Regional Ocean Planning

Our Goal: Build a sustainable future for New England’s ocean, coasts and the communities that depend on them


“A healthy ocean is the foundation of New England’s coastal economy. We need to get everyone to the table—the government, scientists and people like me who make a living out there—and we need to make a comprehensive plan for the ocean so that new businesses like renewable ocean energy can develop while ensuring that existing industries like fishing can grow and flourish into the future.”
– Richard Nelson, Lobsterman, Friendship, Maine


What is Regional Ocean Planning?

Regional Ocean Planning, also known as Coastal and Marine Spatial Planning (or CMSP), is a process that relies on stakeholder involvement to guide ocean use decisions. It uses science and data-sharing to help coordinate our activities while minimizing and mitigating conflicts among ocean users and protecting healthy ecosystems.

NEOAN believes that this approach to ocean management will help our region address key challenges facing our ocean, including:

  • Depletion of Fish Stocks:
    New England’s fisheries face challenges not only from overfishing but also from climate change, ocean acidification, and land-based pollution. To ensure a thriving future for New England’s fishing industry, we need government agencies and fishermen to work together to find solutions to these problems.
  • Climate Change and Ocean Acidification:
    Burning fossil fuels has dramatically increased CO2 and other greenhouse gasses in our atmosphere. This is already making our oceans warmer and more acidic, and these effects are expected to grow dramatically in the coming decades. Regional Ocean Planning is a powerful tool we can use to both avoid and mitigate the impacts of climate change and ocean acidification. For example, we are already using Regional Ocean Planning to find suitable locations for renewable energy development that can help ease our dependence on dirty fossil fuels.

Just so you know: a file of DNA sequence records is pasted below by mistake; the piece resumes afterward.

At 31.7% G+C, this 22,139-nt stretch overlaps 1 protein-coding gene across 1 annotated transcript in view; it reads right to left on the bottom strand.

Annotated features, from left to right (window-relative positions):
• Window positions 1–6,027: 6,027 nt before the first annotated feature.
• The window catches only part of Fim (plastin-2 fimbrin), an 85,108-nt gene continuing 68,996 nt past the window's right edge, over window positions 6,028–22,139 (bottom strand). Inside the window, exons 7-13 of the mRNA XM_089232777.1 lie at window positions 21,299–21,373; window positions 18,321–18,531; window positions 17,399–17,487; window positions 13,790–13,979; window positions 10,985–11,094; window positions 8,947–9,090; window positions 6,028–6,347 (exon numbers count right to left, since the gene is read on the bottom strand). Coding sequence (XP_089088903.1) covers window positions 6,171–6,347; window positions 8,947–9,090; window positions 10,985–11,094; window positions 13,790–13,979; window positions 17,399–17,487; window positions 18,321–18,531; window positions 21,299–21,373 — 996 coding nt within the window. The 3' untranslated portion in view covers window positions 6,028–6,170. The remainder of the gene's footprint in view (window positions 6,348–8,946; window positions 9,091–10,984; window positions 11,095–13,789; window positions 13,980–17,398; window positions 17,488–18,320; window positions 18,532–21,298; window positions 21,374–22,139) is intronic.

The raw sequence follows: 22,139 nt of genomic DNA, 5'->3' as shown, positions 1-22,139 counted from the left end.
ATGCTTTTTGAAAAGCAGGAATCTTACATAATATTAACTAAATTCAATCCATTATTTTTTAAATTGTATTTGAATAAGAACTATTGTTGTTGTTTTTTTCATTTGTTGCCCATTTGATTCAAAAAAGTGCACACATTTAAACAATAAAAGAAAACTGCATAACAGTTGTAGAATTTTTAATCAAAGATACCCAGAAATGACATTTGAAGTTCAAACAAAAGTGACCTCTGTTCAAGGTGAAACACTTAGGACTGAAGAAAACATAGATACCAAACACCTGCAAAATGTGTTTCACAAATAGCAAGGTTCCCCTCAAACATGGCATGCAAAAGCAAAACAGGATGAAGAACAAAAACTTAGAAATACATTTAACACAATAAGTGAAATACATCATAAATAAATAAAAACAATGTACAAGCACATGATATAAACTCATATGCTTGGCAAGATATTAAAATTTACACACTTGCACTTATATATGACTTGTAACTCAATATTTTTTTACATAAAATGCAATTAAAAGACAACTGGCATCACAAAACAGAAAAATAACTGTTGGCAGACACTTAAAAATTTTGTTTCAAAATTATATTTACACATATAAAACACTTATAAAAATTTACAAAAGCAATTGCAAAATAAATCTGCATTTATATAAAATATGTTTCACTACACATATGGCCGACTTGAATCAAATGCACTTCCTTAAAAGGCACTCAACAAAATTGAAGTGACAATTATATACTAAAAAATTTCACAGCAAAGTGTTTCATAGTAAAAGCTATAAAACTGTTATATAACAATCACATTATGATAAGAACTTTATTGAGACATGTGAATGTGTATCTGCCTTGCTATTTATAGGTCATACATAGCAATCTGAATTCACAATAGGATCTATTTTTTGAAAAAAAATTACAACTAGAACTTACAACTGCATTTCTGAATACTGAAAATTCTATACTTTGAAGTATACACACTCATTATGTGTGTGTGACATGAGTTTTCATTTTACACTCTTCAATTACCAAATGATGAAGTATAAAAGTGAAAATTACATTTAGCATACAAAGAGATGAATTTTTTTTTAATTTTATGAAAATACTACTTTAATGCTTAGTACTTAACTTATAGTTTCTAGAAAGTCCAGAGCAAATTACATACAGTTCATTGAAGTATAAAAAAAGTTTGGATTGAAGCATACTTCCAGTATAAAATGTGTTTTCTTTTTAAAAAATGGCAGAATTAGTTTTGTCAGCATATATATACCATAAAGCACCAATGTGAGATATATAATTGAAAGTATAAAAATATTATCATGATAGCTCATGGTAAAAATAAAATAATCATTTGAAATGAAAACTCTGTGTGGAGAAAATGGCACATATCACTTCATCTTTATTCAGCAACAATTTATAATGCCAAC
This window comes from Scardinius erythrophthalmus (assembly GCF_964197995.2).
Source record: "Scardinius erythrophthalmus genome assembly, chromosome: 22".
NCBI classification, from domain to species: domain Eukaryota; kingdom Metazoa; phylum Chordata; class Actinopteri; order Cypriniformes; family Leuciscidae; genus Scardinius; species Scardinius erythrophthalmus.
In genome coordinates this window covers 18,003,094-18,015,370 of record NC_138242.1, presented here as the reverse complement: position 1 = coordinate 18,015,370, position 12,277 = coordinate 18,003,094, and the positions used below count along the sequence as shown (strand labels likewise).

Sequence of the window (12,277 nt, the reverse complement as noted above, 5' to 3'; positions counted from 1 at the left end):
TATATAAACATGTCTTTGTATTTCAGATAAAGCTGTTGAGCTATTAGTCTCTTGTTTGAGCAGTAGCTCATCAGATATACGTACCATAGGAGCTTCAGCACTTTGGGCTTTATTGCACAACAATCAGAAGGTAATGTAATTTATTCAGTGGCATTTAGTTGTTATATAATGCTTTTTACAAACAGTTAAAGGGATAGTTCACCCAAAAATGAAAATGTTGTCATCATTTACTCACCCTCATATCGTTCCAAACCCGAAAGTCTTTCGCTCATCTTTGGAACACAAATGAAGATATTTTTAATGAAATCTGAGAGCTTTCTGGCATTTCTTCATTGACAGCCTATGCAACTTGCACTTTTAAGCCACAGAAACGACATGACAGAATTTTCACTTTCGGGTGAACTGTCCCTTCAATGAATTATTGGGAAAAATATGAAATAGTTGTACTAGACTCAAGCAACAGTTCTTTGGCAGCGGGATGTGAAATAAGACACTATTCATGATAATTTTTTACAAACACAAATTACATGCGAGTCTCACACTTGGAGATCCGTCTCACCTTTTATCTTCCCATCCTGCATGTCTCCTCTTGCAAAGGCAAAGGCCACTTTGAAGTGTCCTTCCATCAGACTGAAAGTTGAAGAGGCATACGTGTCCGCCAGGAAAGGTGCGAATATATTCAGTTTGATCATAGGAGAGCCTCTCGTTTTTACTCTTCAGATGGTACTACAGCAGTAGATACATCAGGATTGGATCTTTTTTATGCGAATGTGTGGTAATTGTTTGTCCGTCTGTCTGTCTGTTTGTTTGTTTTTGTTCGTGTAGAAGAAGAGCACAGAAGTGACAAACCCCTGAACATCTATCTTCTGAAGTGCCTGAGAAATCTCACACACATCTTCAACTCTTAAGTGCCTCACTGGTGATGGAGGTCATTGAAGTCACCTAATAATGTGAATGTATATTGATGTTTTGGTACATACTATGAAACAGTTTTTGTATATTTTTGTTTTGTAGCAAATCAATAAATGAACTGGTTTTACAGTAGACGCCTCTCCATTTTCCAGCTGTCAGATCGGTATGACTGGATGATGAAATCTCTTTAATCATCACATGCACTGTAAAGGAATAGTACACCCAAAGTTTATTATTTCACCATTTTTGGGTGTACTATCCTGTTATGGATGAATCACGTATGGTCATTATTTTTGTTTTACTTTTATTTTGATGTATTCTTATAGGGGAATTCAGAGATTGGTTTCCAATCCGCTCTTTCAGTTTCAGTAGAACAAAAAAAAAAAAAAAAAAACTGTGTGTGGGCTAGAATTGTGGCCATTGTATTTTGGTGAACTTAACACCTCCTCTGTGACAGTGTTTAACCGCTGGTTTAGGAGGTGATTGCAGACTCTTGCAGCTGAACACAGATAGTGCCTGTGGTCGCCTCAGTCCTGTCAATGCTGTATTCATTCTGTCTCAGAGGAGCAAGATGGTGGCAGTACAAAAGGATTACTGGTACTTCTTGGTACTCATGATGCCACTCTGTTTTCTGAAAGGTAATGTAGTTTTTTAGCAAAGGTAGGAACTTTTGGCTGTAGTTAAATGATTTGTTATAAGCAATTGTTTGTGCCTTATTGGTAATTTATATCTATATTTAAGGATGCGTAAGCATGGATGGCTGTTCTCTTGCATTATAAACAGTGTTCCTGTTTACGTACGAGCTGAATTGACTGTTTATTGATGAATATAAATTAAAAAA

• Poor data:
    It has been said that we know more about the dark side of the moon than we know about our oceans. That may be true, but we can do a better job of using and sharing the data that we have. Too often, information is fragmented between the many entities that manage and study the ocean. We need better sharing among academic institutions, government agencies, and those who make their living from the sea. Regional Ocean Planning seeks to bring all this data together to help us make better decisions for the future of our ocean. This project is already underway and you can see the latest results on the Northeast Ocean Data Portal.
  • Lack of Participation among Ocean Users:
    Decisions about our ocean are often made by a single government agency pursuing a specific project or program. Yet our ocean works as an interdependent economic and ecological system. As our ocean and coasts become more crowded we need a better process to make better decisions. Regional Ocean Planning is a process that gives ocean users, stakeholders, scientists, and the general public a seat at the table and a real opportunity to shape the future of management of our ocean. By bringing all ocean users together and giving them access to the best available science, we can make better decisions for all of us.


Latest Updates

Read about our latest updates

May 2, 2017: Stakeholder Forum – Northeast Ocean Plan
The Northeast Regional Planning Body is convening a stakeholder forum prior to the upcoming NRPB meeting.  The stakeholder forum is open to the public and...
May 18: ‘Ocean Frontiers III’ Film Screening
The crew that brought us Ocean Frontiers: The Dawn of a New Era in Ocean Stewardship and Ocean Frontiers II: A New England Story...
May 24, 2017: Northeast RPB Public Meeting
The Northeast Regional Planning Body (NRPB) will convene its next public meeting on May 24 at the National Marine Fisheries Service GARFO office in...